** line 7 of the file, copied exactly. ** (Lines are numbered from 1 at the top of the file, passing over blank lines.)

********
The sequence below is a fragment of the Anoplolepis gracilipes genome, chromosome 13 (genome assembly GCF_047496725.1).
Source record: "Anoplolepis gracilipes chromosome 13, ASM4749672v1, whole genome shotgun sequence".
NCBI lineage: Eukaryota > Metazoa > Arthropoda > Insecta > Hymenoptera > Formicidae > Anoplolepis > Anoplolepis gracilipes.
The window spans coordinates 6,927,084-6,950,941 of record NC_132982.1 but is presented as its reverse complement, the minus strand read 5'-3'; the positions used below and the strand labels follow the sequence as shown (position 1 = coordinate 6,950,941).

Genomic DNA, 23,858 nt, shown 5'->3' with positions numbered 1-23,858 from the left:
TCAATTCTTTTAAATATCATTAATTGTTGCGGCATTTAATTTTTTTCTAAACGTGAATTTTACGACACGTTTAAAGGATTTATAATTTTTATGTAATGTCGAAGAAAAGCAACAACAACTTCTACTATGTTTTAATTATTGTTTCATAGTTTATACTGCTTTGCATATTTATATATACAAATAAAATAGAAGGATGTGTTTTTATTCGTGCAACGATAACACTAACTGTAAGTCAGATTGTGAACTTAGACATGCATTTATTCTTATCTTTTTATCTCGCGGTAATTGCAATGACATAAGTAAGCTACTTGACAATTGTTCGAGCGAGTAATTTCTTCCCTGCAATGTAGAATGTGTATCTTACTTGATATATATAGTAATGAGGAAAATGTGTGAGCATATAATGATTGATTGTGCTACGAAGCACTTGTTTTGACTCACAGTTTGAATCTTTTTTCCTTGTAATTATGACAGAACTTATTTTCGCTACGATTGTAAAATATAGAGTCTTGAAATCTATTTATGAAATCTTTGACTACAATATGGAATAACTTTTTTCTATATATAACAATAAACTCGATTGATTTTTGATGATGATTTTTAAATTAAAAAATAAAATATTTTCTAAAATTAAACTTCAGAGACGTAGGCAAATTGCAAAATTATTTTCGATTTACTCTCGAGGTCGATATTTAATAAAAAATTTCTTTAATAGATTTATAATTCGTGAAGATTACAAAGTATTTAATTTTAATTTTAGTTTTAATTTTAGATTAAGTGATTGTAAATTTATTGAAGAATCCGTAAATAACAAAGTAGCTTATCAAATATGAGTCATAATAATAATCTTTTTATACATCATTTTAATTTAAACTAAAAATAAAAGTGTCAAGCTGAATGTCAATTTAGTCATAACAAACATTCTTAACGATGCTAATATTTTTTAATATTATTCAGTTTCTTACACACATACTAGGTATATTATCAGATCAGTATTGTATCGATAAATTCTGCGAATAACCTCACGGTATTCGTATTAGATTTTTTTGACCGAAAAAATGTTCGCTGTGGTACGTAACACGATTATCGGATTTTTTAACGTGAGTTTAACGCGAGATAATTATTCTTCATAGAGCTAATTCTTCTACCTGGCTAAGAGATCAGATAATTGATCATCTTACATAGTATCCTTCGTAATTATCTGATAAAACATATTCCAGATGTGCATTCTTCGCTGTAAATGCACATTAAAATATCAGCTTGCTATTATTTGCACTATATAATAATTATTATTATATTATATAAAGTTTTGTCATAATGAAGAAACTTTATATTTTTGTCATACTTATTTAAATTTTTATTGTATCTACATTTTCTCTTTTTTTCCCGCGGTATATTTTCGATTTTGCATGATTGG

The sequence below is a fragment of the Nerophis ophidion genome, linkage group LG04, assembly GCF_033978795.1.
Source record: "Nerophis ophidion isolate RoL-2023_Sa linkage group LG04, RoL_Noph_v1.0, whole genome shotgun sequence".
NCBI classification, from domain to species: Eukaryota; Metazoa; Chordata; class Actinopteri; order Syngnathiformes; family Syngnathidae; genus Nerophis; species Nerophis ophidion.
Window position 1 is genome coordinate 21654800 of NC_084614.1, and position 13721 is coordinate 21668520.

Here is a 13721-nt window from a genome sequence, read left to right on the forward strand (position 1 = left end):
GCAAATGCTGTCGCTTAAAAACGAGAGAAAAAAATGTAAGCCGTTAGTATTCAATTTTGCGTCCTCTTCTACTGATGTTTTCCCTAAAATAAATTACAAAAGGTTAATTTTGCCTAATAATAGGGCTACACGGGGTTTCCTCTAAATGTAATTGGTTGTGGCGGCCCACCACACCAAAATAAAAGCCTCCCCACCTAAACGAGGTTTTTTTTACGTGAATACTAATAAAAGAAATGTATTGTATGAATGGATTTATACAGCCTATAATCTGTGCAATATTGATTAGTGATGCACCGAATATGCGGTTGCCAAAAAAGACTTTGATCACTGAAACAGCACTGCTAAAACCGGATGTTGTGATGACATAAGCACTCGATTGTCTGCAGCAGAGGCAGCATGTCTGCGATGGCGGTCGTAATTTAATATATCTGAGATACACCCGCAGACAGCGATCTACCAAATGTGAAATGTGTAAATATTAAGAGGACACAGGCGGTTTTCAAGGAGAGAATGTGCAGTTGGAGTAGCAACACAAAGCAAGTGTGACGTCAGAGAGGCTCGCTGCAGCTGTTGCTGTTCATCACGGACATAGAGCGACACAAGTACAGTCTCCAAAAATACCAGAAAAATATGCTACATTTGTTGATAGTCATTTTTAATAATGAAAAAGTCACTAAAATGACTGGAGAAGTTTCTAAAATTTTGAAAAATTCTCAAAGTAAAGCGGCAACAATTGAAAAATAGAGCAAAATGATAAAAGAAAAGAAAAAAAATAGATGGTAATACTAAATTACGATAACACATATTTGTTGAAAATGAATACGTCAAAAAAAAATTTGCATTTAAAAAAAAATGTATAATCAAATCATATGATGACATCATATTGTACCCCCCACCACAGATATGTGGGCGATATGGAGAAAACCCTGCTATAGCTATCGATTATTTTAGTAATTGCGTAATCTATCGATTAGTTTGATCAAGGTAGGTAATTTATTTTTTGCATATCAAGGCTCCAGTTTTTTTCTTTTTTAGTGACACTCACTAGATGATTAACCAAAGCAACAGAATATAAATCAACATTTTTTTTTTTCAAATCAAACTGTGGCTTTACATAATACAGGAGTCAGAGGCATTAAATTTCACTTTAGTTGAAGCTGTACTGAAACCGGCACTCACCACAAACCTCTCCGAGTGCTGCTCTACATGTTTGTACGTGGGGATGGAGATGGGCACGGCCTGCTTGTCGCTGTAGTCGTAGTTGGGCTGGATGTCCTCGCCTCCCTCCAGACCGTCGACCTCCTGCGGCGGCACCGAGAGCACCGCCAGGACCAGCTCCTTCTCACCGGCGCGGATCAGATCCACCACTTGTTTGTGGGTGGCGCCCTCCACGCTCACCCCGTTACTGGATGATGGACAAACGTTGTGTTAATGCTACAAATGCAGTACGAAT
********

The sequence below is a fragment of the Nerophis ophidion genome, linkage group LG04, assembly GCF_033978795.1.